Lively, creative Manchester is a city thriving with a glorious mix of contemporary arts, foodie restaurants, festivals and an eclectic nightlife. The Northern capital has a reputation for rain, but don't let that put you off - a few unpredictable showers can't stop you heading out, day or night. Why would they when there's so much to cram in? Here's our pick of the best things to do in Manchester.

Party until Dawn in the Northern Quarter

Manchester comes alive at night, and the Northern Quarter is one of the main hubs for hipster coffee shops, bars and clubs. There's laid-back daytime drinking and dining vibe at places like Soup Kitchen and Night & Day Café, two spots that become live music and DJ venues after dark. Many of the city's stages have hosted big name bands over the years and continue to do so, but there are also excellent opportunities to see up and coming local and international musicians. Just don't expect to get home before sunrise.

Visit the Museums and Galleries

Wear comfortable shoes to visit Manchester's museums and art galleries - there is a lot to see and they are spread out across the city. The Manchester Art Gallery, People's History Museum, and Science and Industry Museum are in a straightforward loop and will give you an incredible insight into the industrial and social history of the UK, as well as a look at some of Britain's grandest paintings. An alternative trilogy is south of the centre where you can see dinosaurs and mummies at the Manchester Museum, then visit the beautiful Whitworth Gallery and Elizabeth Gaskell's House.

Read in Grand Surroundings at The John Rylands Library

More like a cathedral than a university library, John Ryland's 19th-century Gothic library is an impressive bit of architecture in the city centre. Its design has a similar layout to a church, and the view of the Reading Room from upstairs is quite spectacular. Anyone is welcome to catch up on their reading here, so linger a while if you can, or take one of the twice-weekly free tours to learn more about the layout and history.


The John Rylands Library - By Mdbeckwith - Own work, CC BY 3.0,

Share Pizza, Pork Belly and Local Beers at Mackie Mayor

Mackie Mayor is a food hall in a Grade II-listed building, with ten of Manchester's best independent traders feeding up to 400 people at a time at long communal tables. Choose from street-food style pizza, steak, taco stalls or grab something from the rotisserie or fish bar. You could spend hours sipping artisanal coffee, a local brews or choice grapes from the wine merchant. The concept is by the people behind the award-winning Altrincham Market in Greater Manchester (also worth a visit if you have time) and is open for breakfast, lunch and dinner every day except Monday.

Explore the Waterways at Salford Keys

Take the metro from Piccadilly Gardens towards Media City for fifteen minutes, and the hectic streets gradually become peaceful urban waterways. This once-busy dockland is now more often frequented by kayakers leisurely paddling by and locals out for a waterside jog. Here, you can walk between the Imperial War Museum North and The Lowry for a day of history, theatre, and L.S. Lowry's local paintings. The area is also home to ITV's Coronation Street Tour and the BBC, so bring a picnic to eat lunch in the new Blue Peter Garden.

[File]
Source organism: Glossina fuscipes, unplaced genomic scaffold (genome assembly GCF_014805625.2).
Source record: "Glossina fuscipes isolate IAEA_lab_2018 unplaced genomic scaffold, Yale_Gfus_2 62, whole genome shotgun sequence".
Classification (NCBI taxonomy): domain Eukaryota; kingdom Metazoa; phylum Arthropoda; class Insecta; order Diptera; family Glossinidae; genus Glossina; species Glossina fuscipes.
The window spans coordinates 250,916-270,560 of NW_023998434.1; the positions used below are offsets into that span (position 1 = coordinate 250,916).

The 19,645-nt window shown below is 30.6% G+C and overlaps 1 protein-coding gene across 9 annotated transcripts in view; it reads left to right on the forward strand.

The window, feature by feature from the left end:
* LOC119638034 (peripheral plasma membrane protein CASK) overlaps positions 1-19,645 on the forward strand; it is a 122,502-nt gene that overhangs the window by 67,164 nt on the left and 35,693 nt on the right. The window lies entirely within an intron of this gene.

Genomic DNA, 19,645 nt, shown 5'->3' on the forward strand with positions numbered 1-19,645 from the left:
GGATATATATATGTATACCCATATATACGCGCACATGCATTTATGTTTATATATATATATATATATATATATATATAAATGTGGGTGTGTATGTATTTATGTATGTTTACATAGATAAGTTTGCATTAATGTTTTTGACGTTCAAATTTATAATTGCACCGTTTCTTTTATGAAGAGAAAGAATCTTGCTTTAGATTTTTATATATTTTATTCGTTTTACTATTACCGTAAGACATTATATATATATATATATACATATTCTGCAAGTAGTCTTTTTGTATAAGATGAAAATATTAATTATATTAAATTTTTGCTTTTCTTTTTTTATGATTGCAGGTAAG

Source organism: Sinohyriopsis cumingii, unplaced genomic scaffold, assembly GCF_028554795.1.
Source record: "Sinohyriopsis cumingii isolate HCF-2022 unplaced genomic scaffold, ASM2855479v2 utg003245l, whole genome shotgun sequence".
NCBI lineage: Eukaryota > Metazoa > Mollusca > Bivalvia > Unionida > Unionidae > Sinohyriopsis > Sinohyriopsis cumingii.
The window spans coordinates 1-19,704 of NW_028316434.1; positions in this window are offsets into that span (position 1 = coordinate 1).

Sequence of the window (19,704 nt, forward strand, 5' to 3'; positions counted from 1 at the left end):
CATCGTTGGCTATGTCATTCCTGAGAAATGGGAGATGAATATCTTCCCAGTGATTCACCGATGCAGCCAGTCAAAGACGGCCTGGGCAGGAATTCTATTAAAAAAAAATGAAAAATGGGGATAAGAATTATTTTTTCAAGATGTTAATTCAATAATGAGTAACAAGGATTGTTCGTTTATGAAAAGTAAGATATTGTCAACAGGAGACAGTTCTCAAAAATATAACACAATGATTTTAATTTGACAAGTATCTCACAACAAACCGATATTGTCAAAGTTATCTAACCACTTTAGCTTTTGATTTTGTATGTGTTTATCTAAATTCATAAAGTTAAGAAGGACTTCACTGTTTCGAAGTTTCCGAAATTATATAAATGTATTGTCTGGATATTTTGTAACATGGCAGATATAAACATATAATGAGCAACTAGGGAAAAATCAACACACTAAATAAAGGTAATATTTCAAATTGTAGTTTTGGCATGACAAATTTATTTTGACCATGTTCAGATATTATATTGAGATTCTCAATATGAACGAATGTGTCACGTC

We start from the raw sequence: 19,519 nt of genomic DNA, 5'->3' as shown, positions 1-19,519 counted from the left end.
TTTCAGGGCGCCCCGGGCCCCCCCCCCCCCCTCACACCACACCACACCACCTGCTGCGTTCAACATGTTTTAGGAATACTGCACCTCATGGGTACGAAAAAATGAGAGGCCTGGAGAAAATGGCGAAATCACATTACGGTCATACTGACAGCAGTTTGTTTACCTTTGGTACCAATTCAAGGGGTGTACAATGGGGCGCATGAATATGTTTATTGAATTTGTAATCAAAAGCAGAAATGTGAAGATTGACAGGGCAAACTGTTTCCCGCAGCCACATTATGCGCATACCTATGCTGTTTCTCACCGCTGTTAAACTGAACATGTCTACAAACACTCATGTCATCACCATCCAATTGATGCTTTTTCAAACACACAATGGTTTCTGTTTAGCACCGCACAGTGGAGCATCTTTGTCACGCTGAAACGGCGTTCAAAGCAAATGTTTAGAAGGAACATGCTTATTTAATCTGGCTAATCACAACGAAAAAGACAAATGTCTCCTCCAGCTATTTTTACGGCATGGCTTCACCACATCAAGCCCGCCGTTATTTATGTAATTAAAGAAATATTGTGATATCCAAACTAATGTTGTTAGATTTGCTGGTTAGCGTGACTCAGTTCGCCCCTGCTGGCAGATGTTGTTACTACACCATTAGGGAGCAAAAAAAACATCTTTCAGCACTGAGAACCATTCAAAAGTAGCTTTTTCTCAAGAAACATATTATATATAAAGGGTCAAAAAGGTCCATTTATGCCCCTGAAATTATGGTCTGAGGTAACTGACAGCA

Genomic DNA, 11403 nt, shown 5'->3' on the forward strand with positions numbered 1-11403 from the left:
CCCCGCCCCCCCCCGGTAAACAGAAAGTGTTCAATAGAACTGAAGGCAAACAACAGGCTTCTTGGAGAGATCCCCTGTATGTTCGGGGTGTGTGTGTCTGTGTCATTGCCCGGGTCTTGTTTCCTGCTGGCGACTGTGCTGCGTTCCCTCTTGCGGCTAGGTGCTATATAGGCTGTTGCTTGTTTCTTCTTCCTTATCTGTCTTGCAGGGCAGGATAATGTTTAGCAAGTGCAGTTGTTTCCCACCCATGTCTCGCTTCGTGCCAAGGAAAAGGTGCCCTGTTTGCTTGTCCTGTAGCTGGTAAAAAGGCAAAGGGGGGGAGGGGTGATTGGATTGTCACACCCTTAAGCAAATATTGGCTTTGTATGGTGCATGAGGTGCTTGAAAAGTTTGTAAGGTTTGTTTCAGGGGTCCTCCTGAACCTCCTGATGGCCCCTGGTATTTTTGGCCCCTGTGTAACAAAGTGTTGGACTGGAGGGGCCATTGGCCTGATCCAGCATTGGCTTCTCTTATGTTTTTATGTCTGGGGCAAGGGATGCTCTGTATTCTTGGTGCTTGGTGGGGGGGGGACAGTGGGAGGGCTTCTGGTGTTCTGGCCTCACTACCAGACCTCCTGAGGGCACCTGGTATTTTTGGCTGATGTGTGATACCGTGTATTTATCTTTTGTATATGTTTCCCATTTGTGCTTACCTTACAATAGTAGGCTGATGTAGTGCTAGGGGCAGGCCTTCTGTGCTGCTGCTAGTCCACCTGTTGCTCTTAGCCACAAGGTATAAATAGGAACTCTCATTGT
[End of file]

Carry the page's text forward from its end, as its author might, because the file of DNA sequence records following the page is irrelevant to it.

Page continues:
Salford Quays. Left side (north) of Manchester Ship Canal: The Lowry, Lowry Outlet Mall, The Quays. Right side (south): Imperial War Museum North. Millennium Footbridge at centre. Par Pit-yacker - Travail personnel, CC BY-SA 3.0,

Eat, Drink and Be Inspired at One of the Festivals

Manchester is loaded with cultural festivals. The biannual International Festival is a three-week highlight, with world premieres by major artists. Then in August, Manchester's Pride brings the city to life for the biggest LGBT celebration, with a stellar music line up, street parties in the Gay Village and endless pop-up performances. Also noteworthy is the Independent Manchester Beer Convention in the Victoria Baths, a former swimming pool, as well as Manchester Jazz Festival, Literature Festival, Film Festival, and so the list goes on.

Take Your Pick of Football Stadium Tours

With not one but two world-famous football clubs to show off, Manchester is an authentic home of the Beautiful Game. Even if you're not a fan of the local teams, the National Football Museum is a great family day out to see legendary memorabilia and to try your skills in the interactive section. United and City fans can both tour their stadiums, with Manchester City offering an immersive audio-visual experience, and Manchester United, a museum and behind the scenes glimpse of life at Old Trafford.


Watch an Independent Film at HOME

Some of the best international theatre, films and events are at HOME, Manchester's contemporary arts centre. Here you'll find the smaller, independent films that mainstream cinemas often miss, as well as screenings of nostalgic oldies and creative shorts. The centre is regularly buzzing with people enjoying the relaxing space, eating a pre-show dinner and browsing pop art books in the bookshop.

If you're planning a trip to the North West, check out our hotels in Manchester.